July 16, 2024

Supplements for Diabetes Treatment

A number of supplements have shown promise as diabetes treatments. These include the following.

Cinnamon

Chinese medicine has been using cinnamon for medicinal purposes for hundreds of years. It has been the subject of numerous studies to determine its effect on blood glucose levels. A 2011 study Trusted Source has shown that cinnamon, in whole form or extract, helps lower fasting blood glucose levels. More studies are being done, but cinnamon is showing promise for helping to treat diabetes.

Chromium

Chromium is an essential trace element. It is used in the metabolism of carbohydrates. However, research on the use of chromium for diabetes treatment is mixed. Low doses are safe for most people, but there is a risk that chromium could make blood sugar go too low. High doses also have the potential to cause kidney damage.

Vitamin B-1

Vitamin B-1 is also known as thiamine. Many people with diabetes are thiamine deficient. This may contribute to some diabetes complications. Low thiamine has been linked to heart disease and blood vessel damage.

Thiamine is water-soluble. It has difficulty getting into the cells where it’s needed. However, benfotiamina, a supplemental form of thiamina, is lipid-soluble. It more easily penetrates cell membranes. Some research suggests that benfotiamina can prevent diabetic complications. However, other studies have not shown any positive effects.

Alpha-Lipoic Acid

Alpha-lipoic acid (ALA) is a potent antioxidant. Some studies suggest it may:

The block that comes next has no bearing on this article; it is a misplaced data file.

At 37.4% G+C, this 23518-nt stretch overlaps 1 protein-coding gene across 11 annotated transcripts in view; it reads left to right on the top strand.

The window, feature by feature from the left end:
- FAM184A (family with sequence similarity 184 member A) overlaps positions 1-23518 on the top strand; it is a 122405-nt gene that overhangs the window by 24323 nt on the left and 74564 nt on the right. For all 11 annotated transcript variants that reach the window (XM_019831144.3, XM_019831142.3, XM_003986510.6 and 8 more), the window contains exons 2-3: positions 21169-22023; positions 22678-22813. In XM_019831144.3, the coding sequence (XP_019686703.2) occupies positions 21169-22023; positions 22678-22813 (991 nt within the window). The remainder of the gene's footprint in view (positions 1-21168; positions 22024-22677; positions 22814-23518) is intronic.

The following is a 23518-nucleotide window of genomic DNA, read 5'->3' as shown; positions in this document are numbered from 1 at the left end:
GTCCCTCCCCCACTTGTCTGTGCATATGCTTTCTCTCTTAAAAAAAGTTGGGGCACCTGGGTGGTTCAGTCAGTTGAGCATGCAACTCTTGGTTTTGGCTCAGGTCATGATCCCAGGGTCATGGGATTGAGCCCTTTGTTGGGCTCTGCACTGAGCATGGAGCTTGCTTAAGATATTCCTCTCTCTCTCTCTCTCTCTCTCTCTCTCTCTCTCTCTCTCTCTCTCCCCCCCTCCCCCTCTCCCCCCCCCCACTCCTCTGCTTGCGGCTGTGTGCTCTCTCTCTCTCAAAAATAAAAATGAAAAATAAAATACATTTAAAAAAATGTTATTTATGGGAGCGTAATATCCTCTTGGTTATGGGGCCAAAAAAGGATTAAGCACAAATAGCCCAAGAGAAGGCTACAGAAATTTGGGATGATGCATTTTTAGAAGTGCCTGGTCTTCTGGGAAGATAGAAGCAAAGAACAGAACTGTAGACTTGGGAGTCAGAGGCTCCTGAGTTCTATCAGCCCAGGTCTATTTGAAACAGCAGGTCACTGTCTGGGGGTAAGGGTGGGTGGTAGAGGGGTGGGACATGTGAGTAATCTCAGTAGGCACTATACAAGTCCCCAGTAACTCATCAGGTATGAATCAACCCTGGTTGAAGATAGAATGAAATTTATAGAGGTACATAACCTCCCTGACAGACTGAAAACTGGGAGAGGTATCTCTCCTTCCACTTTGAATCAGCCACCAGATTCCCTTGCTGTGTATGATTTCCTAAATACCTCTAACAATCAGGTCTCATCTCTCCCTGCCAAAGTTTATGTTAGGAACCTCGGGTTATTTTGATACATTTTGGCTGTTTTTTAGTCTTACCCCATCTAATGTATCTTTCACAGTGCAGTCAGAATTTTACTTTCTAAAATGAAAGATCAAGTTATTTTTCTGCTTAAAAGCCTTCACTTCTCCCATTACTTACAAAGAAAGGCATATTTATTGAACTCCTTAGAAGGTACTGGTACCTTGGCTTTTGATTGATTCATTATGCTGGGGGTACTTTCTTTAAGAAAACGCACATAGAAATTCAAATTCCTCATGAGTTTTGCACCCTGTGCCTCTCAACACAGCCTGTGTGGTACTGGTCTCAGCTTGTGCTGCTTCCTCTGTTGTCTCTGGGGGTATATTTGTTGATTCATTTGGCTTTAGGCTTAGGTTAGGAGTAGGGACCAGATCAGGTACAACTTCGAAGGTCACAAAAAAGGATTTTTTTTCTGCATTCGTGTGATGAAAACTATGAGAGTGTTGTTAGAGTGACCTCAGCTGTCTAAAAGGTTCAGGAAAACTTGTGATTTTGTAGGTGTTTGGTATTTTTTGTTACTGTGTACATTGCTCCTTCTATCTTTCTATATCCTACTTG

• reduce oxidative stress
  • lower fasting blood sugar levels
  • decrease insulin resistance

However, more research is needed. Furthermore, ALA needs to be taken with caution, as it has the potential to lower blood sugar levels to dangerous levels.

Bitter Melon

Bitter melon is used to treat diabetes-related conditions in countries like Asia, South America, and others. There is a lot of data on its effectiveness as a treatment for diabetes in animal and lab studies.

However, there is limited human data on bitter melon. There are not enough clinical studies on human. The human studies currently available are not of high quality.

Green Tea

Green tea contains polyphenols, which are antioxidants.

The main antioxidant in green tea is known as Epigallocatechin gallate (EGCG). Laboratory studies have suggested that EGCG may have numerous health benefits including:

  • lower cardiovascular disease risk
  • prevention of type 2 diabetes
  • improved glucose control
  • better insulin activity

Studies on diabetic patients have not shown health benefits. However, green tea is generally considered safe.

Resveratrol

Resveratrol is a chemical found in wine and grapes. In animal models, it helps prevent high blood sugar. Animal studies have also shown that it can reduce oxidative stress. However, human data is limited. It is too soon to know if supplementation helps with diabetes.

Magnesium

Magnesium is an essential nutrient. It helps regulate blood pressure. It also regulates insulin sensitivity. Supplemental magnesium may improve insulin sensitivity in diabetics.

A high magnesium diet may also reduce the risk of diabetes. Researchers have found a link between higher magnesium intake, lower rates of insulin resistance, and diabetes

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